More than 10 million Nigerian children of school age are out of school, according to UNICEF while the National Bureau of Statistics survey that was released in May 2012, revealed that 112 million, which amount to 71.5% of Nigerians, are living below poverty line. The country’s illiteracy used to be about 49% but recent estimates indicate that the figure has risen to about 65%. In addition to this is a crisis of social infrastructure: erratic power supply and a failed transportation system. All the above factors have succeeded in raising the level of unemployment among Nigerians especially the youths. In a recent stunning revelation by the Minister of Youths and Social Development, Mallam Bolaji Abdullahi, 28.14 million youths in Nigeria are unemployed in a total population of 67 million youths. This is 42% youth unemployment!

Not surprising, the average life span in my country is a tragic 49 and 59 years for male and female respectively. Meanwhile, all these are at variance with the life of opulence and corruption of members of the ruling elite and political office holders whose take home pay alone is about 40% of annual government budget for the outgoing 2012 fiscal year while the situation remain the same in the newly proposed 2013 budget. This coupled with a deep gulf between the rich and the poor manifested in a tiny 1% laying hold of the oil wealth of Nigeria while over 71% of Nigerians exist on less than $1 per day has created, totally ignitable materials for social discontent.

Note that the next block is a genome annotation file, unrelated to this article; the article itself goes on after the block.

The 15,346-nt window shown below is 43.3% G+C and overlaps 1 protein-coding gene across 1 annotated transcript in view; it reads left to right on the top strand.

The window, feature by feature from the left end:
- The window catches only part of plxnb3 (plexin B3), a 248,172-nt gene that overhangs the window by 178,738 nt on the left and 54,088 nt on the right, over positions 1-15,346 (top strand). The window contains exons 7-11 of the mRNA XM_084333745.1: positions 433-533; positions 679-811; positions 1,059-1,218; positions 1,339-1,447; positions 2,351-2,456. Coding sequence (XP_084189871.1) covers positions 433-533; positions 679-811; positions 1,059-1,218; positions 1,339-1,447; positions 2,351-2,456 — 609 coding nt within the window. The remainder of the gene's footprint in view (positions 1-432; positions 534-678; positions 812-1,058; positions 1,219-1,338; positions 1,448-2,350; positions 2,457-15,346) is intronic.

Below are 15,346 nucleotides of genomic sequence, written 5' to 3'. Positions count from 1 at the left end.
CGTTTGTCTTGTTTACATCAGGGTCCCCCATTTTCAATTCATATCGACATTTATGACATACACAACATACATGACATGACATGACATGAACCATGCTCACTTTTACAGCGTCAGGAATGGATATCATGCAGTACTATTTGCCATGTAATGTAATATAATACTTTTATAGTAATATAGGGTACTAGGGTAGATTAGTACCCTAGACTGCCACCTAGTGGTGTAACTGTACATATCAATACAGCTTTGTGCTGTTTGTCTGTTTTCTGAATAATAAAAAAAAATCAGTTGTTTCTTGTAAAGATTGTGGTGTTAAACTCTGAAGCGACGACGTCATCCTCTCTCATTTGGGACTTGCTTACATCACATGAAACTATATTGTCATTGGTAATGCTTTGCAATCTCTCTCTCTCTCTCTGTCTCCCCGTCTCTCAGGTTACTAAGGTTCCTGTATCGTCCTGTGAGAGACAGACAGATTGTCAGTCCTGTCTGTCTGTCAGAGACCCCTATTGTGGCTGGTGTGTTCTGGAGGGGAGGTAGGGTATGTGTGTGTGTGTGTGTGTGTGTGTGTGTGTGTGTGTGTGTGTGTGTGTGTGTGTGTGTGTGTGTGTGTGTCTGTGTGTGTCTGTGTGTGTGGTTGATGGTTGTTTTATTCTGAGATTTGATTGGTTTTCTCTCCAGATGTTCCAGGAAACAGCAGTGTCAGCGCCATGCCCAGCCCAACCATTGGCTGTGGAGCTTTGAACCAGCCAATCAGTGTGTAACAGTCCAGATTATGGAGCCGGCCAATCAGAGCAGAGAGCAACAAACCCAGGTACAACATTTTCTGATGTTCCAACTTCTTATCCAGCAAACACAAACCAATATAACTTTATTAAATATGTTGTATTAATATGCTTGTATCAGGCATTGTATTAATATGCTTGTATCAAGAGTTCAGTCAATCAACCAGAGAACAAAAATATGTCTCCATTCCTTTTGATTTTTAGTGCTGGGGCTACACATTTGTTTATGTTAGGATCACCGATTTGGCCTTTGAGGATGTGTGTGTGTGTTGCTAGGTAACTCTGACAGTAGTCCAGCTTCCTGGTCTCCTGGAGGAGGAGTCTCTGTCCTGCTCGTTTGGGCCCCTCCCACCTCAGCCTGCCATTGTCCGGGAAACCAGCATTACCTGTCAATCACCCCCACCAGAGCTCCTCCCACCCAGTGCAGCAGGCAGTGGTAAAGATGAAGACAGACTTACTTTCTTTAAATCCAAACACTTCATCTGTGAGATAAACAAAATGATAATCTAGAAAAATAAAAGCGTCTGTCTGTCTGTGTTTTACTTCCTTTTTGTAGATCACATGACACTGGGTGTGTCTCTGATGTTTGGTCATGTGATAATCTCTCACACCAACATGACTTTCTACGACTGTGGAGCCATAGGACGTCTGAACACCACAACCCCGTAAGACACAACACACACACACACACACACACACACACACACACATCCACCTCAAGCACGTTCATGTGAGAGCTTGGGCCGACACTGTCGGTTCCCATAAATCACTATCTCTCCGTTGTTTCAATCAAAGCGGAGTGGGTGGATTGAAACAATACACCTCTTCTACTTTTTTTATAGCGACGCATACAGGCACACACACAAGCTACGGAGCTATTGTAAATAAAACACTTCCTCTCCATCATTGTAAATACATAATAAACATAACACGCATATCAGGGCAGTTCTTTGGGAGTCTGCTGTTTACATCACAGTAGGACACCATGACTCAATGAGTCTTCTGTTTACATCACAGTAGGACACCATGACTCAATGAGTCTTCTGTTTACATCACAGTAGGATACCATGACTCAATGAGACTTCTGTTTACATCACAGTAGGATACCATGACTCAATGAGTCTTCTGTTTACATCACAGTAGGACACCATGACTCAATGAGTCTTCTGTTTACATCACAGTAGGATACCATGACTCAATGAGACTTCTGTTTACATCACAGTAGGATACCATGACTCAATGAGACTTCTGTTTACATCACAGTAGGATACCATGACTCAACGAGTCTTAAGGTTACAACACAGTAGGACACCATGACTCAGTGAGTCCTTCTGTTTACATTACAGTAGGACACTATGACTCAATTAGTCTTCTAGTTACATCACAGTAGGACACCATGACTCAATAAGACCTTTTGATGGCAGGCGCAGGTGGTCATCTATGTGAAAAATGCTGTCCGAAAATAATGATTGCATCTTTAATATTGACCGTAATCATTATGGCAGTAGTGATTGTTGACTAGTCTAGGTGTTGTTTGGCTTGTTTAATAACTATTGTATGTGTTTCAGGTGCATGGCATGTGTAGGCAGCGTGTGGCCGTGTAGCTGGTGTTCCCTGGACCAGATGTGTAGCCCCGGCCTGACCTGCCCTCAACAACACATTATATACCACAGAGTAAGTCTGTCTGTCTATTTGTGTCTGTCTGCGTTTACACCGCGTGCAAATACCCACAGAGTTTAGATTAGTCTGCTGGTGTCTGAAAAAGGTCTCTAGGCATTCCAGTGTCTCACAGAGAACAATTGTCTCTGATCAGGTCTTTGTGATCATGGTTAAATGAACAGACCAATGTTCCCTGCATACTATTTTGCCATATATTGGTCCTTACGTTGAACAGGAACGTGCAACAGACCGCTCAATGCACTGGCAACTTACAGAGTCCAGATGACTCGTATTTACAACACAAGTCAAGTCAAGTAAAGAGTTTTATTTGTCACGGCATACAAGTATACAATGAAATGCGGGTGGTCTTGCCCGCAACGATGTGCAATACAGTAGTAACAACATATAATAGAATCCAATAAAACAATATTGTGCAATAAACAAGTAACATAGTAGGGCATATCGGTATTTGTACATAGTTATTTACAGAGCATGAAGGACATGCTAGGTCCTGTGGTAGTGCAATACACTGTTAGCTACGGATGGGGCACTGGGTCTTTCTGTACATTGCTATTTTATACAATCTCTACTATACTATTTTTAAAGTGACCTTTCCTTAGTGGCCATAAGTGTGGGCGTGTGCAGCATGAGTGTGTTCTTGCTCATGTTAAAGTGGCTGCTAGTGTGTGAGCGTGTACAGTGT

This series of attack and the rising death toll that always came at its heels also exposed Nigeria as a country that has abandoned the development of its health sector. Rather than develop this all important sector, government would rather spend money on security while the health sector which serve as a major tool of securing and saving the people’s lives are neglected. In 2012 budget for instance, only a paltry sum of #282.77 Billion was allocated to health sector which contrasts sharply with the #921.91 Billion. In the proposed 2013 budget, only a paltry per cent of 5.68 is allocated to the health sector which is too meager especially when we considered the need for resources to meet the targets set nationally and internationally for the health sector requiring at least 15 per cent of the entire budget. The most ridiculous being the 1.65 per cent accrues to the Agriculture and Rural Development.